The publiXtheatre was concurrently roving the city, attempting to achieve an impact with provocations and theatrical productions in the urban space. A bus from the airline Lufthansa, infamous for deportation flights from Germany, stops at the train station and waits for passengers to take them to the airport: a concept of mobility for all that can pay for it and are not being deported. Activists from the caravan span a red and white ribbon in front of the bus, indicating that driving away is impossible. The bus driver is obviously confused. The activists are dressed in white overalls and wearing face masks, and it is only at a second glance that they look like a group of amateurs doing sociological field research. Their appearance and the form of communication actually moves the bus driver to stop. The police are called in, the red and white ribbon is cut through in the end. Finally the passengers' journey can continue on its course.[6]

 

provocative and non-locatable

Equipped with a computer, cables, measuring instruments, cameras and a shovel, a small group of activists leaves the camp in Strasbourg. The destination is the Schengen Information System. The group reaches the building, a small modest estate, only conspicuous because of the high fence, and they start digging at the edge of the fence. A suitable network cable is freed from the hole and coupled to the computer they have brought along. The police intervene. It appears as though data were quickly transfered from SIS to the laptop, mixed up at the same time and thus removed from the relational logics of database systems. A policeman demands that the device be handed over and that the filming of the whole situation should be stopped. The group is able to leave the site a few minutes later and return to the camp. There the story is told to a journalist in roughly this chronology. An article is subsequently published in Le Monde, mentioning that activists from the camp have hacked the SIS. That this deed is unimaginable ultimately results in a mystification. A rumor circulates within the camp as well: it worked. The question of where the perpetrators wanted to communicate to, in which social structure they intended to intervene, remains open. In the practices of the camp itself and in the discourses of reflection on the project, dsec was depicted as a "silicon valley" at the edge of the camp, the imagined border assigning the activists to alien territory.[7]

 

documenta11 // non-representation in public space

Following their participation in the Strasbourg camp, the caravan traveled on to Kassel for documenta11: "accepting an invitation", according to the press release distributed through the media. When they arrived in Kassel, the square in front of the Fridericianum was occupied. A group of Roma families demanded their right to remain and their right of self-determination in a 24-hour noborder camp[8], the documenta Platform6. Tents were set up in the meadow in front of the Fridericianum and arranged in the shape of a star. The info-point by Fridericianum was the meeting place, discussion zone, and often platform for conflicts with the documenta security guards, with the press and visitors.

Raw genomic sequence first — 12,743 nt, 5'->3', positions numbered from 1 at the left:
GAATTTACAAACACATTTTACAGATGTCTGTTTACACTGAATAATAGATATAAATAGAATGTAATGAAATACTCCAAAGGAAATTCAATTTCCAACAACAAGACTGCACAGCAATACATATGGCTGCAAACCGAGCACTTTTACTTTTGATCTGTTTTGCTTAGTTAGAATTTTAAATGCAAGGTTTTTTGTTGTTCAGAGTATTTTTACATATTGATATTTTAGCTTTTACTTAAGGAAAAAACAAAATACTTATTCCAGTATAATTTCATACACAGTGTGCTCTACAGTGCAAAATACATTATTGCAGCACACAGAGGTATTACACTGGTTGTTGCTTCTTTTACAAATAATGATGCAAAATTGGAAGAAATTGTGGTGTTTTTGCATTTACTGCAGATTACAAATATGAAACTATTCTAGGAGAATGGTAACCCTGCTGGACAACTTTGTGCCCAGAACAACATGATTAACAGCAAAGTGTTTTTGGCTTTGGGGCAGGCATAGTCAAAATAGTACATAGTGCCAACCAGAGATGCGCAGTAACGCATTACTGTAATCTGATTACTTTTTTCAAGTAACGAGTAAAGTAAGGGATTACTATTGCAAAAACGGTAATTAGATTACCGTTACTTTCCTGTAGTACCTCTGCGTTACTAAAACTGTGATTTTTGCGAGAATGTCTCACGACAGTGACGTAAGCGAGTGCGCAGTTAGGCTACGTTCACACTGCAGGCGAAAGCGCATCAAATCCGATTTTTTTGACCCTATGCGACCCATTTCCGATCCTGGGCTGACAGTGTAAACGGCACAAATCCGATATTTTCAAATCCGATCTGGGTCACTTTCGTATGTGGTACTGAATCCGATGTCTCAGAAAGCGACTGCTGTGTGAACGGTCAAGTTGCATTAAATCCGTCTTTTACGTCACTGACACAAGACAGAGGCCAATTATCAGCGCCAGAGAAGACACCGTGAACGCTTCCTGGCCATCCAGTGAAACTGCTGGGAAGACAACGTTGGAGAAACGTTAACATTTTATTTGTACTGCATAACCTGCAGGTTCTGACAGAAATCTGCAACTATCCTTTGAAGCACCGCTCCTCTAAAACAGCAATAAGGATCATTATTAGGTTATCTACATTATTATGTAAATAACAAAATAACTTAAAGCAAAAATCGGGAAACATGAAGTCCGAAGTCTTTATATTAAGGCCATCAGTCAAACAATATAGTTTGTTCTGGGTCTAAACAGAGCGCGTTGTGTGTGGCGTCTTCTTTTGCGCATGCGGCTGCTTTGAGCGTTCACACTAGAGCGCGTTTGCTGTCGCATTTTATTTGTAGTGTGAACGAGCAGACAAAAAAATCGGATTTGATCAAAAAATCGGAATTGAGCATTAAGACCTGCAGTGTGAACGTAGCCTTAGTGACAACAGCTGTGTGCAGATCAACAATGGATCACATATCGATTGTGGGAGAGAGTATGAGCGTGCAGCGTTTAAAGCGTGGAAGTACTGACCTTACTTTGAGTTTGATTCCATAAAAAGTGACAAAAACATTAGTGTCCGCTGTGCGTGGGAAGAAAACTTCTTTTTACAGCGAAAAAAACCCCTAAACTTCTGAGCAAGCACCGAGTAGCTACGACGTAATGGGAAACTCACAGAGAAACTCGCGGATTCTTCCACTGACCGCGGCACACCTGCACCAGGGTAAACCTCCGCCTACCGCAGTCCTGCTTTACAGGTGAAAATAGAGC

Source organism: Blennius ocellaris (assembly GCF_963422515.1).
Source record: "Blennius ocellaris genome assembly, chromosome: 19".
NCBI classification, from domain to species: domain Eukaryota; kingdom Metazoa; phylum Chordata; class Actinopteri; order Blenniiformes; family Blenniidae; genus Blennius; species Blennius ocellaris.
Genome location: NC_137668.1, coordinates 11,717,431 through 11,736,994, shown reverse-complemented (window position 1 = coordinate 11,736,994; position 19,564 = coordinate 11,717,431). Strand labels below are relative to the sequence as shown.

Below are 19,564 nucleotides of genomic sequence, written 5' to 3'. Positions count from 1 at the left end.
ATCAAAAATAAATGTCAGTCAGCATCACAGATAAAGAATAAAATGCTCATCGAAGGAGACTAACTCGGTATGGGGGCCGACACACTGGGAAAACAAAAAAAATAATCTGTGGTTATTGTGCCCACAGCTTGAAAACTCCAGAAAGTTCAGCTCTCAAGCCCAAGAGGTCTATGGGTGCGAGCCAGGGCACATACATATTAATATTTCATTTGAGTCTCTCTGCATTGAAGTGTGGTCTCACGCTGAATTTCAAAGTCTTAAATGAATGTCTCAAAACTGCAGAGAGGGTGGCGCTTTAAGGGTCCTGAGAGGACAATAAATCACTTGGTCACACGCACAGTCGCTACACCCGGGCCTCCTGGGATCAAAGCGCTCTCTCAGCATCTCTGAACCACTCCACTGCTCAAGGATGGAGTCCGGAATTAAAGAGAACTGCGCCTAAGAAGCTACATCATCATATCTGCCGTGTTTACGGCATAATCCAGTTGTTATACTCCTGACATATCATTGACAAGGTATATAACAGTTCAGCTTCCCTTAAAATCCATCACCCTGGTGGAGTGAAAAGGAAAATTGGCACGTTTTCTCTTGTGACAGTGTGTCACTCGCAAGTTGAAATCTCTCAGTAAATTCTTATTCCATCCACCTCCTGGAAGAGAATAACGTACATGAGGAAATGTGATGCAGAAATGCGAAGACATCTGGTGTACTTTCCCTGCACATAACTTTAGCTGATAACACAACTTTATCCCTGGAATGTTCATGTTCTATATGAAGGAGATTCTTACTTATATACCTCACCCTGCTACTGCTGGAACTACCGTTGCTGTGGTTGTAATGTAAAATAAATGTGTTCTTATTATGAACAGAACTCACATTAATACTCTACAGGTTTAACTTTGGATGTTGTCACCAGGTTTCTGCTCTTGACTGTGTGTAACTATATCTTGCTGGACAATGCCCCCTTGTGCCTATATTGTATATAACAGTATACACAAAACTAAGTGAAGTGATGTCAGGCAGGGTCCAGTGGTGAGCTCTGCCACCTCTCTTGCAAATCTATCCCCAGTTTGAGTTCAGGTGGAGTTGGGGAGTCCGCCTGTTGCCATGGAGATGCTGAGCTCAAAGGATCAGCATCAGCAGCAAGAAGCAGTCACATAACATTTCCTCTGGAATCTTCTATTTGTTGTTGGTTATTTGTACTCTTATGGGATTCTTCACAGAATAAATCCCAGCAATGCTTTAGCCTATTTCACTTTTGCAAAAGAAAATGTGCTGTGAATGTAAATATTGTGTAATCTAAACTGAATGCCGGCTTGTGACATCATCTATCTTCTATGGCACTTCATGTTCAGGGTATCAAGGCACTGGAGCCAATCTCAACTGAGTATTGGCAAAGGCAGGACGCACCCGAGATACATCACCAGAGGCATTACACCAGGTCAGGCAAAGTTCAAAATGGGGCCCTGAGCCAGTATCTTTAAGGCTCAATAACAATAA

timisoara .ro

At the noborder meeting in Vienna in December 2002, activists from Rumania attended for the first time. They had come to Vienna with the idea of setting up a bordercamp near the Hungarian-Rumanian border. Together with many other people, they wanted to address the situation in Rumania that is characterized by the breakdown of the Communist regime, the "major revolt" of the people in Rumania, and finally the expansion of the EU. The next meeting of the noborder network accordingly took place in May in Timisoara and was also planned as a preparation meeting for the camp.
In June 2003 about seventy people traveled to Timisoara to take part in the camp. This is where the paths of the "freedom of movement tour" and the PublixTheatreCaravan crossed geographically. They intended to set up a media lab together that could work independently from the state organized connections to the net. To this end, a satellite connection was set up by the noborder camp. The caravan's bus served as a kind of Internet cafe permanently operating in the bar. At the camp, though, there were primarily discussions, and forms of networking and collaborating were exchanged and developed. It was possible to link events in the camp with other events taking place simultaneously via the media lounge. After a few days, the experiment failed: the setup broke down.
On the last day of the camp there was a demonstration in Timisoara focusing on the demand: "freedom of movement // globalisation now // freedom of communication".[9]

 

festival of the regions // the art of enmity

After Timisoara the PublixTheatreCaravan traveled on to the Festival of the Regions in Upper Austria. Five days time to travel along the B1 and present the project and working methods with an exhibition, videos and stories. That was the agreement between the art festival and the caravan. Especially the task of being able to present their own working methods within the festival proved to be a challenge that the caravan was happy to take up. By the way, the theme of the festival was "The Art of Enmity".